As massive student protests against transferring popular St. Croix Educational Complex Principal Kurt Vialet shut the high school for a second day in a row Friday, students angrily rejected the suggestion of St. Croix School Superintendent Gary Molloy that the protesters were just pawns of adults.
"We want to make it clear it is the students doing this, not the teachers. Teachers did not put us up to this," said Sameer Khaled, a junior, while the school’s marching band marched in front of the school, and twirlers and cheerleaders sang "We love Vialet."
Those comments echoed statements made the day before by students, teachers and administrators, that the protest was the work of students.
As on Thursday, Superintendent Molloy was equally adamant in a statement issued by the Department of Education Friday night.
Molloy did not respond to reporter’s inquires seeking comment about the situation except to issue a press release through the Department of Education. In it, he said the school has learned of plans, widely circulated by cell phone, to disrupt class again Monday,
Molloy said, “The really sad thing here is that these actions are those which the students have seen perpetrated by adults, truly giving credence to the adage, ‘Children learn as they live.’ And when we have adults throughout the community who are in positions of leadership and influence supporting these actions to the detriment of our students, it clearly states that there is no valuing of education.”
But the students were vehement Friday that the actions are their own. Gathering around where Khaled had spoken, other students energetically agreed with him.
"The teachers had nothing to do with this," said a student who gave her name as Shana.
"This is not about politics," said Jovan Augustin, a senior. "This is about our education."
On the second day of protests, the students were feeling emboldened.
"Everyone should know, this will continue until we get confirmation Mr. Vialet will not be transferred," said Sammy Khaled, twin brother to Sameer and also a junior.
Asked why they were insisting Vialet stay when they did not know who would be coming to replace him, students echoed the praise other students offered Vialet Thursday, and said Vialet’s history at the school and deep connections with its students made him irreplaceable.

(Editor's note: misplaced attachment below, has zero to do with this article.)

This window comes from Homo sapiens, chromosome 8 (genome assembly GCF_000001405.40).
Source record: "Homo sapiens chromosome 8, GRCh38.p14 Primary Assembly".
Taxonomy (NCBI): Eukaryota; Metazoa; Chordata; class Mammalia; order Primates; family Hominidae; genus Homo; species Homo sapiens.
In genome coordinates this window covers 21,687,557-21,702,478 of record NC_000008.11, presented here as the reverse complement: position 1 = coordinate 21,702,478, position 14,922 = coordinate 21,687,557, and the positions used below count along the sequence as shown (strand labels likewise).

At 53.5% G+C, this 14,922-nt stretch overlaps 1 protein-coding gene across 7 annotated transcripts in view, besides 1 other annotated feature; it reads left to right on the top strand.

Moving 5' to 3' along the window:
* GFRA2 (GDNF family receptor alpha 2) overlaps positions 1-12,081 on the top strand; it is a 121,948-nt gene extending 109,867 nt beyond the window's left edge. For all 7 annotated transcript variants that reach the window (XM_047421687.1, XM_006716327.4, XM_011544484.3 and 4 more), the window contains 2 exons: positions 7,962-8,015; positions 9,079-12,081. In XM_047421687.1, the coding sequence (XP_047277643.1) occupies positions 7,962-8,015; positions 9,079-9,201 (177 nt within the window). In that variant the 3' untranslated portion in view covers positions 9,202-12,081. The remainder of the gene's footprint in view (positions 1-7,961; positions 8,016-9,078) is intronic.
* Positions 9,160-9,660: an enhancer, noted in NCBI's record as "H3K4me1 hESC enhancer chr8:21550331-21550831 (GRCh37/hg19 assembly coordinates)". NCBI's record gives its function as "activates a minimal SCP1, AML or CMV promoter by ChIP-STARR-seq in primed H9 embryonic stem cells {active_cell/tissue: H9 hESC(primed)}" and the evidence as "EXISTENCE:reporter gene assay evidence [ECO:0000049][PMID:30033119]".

"He knows everyone’s name and cares," said Shana.
"I’ve had friends who were having problems and he noticed, he talked to them and did everything he could to keep them in school," said Sameer.
They were skeptical about the suggestion that they could not know in advance if a new principal would be as good.
"We all see he is the strongest principal," said Jovan. "If they have someone they were going to bring in to fill his place, stick that person where the problem is that you want Mr. Vialet to fix."
According to the statement issued by the Department of Education, classes resumed as usual Friday morning after Thursday’s protest, and at first it seemed as if the unrest was in the past. But following the lunch period, students again walked out of the classes and protested in front of the school. According to the department, administrators, school monitors and school security officers tried to corral the students back to classes, but were unsuccessful in their efforts, causing the administration to again dismiss school early.
Molloy said that this situation is unfortunate, but can be remedied with the assistance of parents. “We urge parents to have serious discussions with their children about the ramifications of their actions. These walkouts can and will affect their grades and impact, with particular concern, seniors who are seeking to graduate in June. Exams are coming up and the more time missed out of the classroom, the less preparation is being done toward successful outcomes.”